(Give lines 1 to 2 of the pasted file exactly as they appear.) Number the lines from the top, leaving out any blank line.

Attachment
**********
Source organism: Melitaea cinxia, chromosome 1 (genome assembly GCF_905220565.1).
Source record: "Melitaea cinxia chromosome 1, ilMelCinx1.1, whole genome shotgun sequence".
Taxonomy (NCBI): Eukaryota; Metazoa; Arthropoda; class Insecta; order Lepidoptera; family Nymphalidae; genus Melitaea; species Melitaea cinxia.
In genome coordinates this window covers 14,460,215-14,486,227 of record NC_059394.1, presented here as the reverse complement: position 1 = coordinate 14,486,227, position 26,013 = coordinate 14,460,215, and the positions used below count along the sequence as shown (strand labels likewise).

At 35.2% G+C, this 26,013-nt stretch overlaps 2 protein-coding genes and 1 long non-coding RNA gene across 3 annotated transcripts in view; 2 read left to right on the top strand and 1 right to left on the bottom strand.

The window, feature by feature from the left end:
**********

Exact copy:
Source organism: Melitaea cinxia, chromosome 1 (genome assembly GCF_905220565.1).
Source record: "Melitaea cinxia chromosome 1, ilMelCinx1.1, whole genome shotgun sequence".